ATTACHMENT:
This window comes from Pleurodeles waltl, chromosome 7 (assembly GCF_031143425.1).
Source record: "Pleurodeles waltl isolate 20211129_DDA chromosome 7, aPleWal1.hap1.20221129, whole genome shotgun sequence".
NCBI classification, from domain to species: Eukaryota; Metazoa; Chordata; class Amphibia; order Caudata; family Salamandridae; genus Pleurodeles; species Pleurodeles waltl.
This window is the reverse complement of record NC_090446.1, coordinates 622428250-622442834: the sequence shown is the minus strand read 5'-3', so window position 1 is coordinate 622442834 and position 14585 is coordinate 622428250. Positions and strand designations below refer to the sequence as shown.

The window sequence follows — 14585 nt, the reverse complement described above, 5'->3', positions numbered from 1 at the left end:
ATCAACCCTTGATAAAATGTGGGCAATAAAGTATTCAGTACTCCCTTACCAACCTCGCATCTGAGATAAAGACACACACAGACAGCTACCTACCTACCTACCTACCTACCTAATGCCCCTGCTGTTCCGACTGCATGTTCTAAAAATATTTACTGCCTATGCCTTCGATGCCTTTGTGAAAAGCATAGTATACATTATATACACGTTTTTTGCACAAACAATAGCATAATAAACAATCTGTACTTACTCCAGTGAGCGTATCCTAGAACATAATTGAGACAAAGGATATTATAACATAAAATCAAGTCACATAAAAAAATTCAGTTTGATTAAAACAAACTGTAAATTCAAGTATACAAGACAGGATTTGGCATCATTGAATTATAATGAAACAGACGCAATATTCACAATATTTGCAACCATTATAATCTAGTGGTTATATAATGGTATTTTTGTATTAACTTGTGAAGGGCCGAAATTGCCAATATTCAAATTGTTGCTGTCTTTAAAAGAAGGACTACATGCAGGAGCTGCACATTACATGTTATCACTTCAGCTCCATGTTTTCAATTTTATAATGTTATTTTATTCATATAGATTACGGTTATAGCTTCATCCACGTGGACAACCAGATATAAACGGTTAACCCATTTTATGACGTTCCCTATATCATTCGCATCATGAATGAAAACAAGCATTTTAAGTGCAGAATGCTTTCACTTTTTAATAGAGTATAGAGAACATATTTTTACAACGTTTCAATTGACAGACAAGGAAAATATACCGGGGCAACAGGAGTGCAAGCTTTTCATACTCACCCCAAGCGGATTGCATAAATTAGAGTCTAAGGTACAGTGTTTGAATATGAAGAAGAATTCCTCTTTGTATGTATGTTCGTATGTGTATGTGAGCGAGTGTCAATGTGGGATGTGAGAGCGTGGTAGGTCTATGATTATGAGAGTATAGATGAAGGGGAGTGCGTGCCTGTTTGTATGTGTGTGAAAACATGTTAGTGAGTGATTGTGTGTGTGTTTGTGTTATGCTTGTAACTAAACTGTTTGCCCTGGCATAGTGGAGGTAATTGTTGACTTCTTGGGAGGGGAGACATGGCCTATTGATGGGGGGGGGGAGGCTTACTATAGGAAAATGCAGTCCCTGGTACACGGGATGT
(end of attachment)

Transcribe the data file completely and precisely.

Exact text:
This window comes from Pleurodeles waltl, chromosome 7 (assembly GCF_031143425.1).
Source record: "Pleurodeles waltl isolate 20211129_DDA chromosome 7, aPleWal1.hap1.20221129, whole genome shotgun sequence".
NCBI classification, from domain to species: Eukaryota; Metazoa; Chordata; class Amphibia; order Caudata; family Salamandridae; genus Pleurodeles; species Pleurodeles waltl.
This window is the reverse complement of record NC_090446.1, coordinates 622428250-622442834: the sequence shown is the minus strand read 5'-3', so window position 1 is coordinate 622442834 and position 14585 is coordinate 622428250. Positions and strand designations below refer to the sequence as shown.

The window sequence follows — 14585 nt, the reverse complement described above, 5'->3', positions numbered from 1 at the left end:
ATCAACCCTTGATAAAATGTGGGCAATAAAGTATTCAGTACTCCCTTACCAACCTCGCATCTGAGATAAAGACACACACAGACAGCTACCTACCTACCTACCTACCTACCTAATGCCCCTGCTGTTCCGACTGCATGTTCTAAAAATATTTACTGCCTATGCCTTCGATGCCTTTGTGAAAAGCATAGTATACATTATATACACGTTTTTTGCACAAACAATAGCATAATAAACAATCTGTACTTACTCCAGTGAGCGTATCCTAGAACATAATTGAGACAAAGGATATTATAACATAAAATCAAGTCACATAAAAAAATTCAGTTTGATTAAAACAAACTGTAAATTCAAGTATACAAGACAGGATTTGGCATCATTGAATTATAATGAAACAGACGCAATATTCACAATATTTGCAACCATTATAATCTAGTGGTTATATAATGGTATTTTTGTATTAACTTGTGAAGGGCCGAAATTGCCAATATTCAAATTGTTGCTGTCTTTAAAAGAAGGACTACATGCAGGAGCTGCACATTACATGTTATCACTTCAGCTCCATGTTTTCAATTTTATAATGTTATTTTATTCATATAGATTACGGTTATAGCTTCATCCACGTGGACAACCAGATATAAACGGTTAACCCATTTTATGACGTTCCCTATATCATTCGCATCATGAATGAAAACAAGCATTTTAAGTGCAGAATGCTTTCACTTTTTAATAGAGTATAGAGAACATATTTTTACAACGTTTCAATTGACAGACAAGGAAAATATACCGGGGCAACAGGAGTGCAAGCTTTTCATACTCACCCCAAGCGGATTGCATAAATTAGAGTCTAAGGTACAGTGTTTGAATATGAAGAAGAATTCCTCTTTGTATGTATGTTCGTATGTGTATGTGAGCGAGTGTCAATGTGGGATGTGAGAGCGTGGTAGGTCTATGATTATGAGAGTATAGATGAAGGGGAGTGCGTGCCTGTTTGTATGTGTGTGAAAACATGTTAGTGAGTGATTGTGTGTGTGTTTGTGTTATGCTTGTAACTAAACTGTTTGCCCTGGCATAGTGGAGGTAATTGTTGACTTCTTGGGAGGGGAGACATGGCCTATTGATGGGGGGGGGGAGGCTTACTATAGGAAAATGCAGTCCCTGGTACACGGGATGT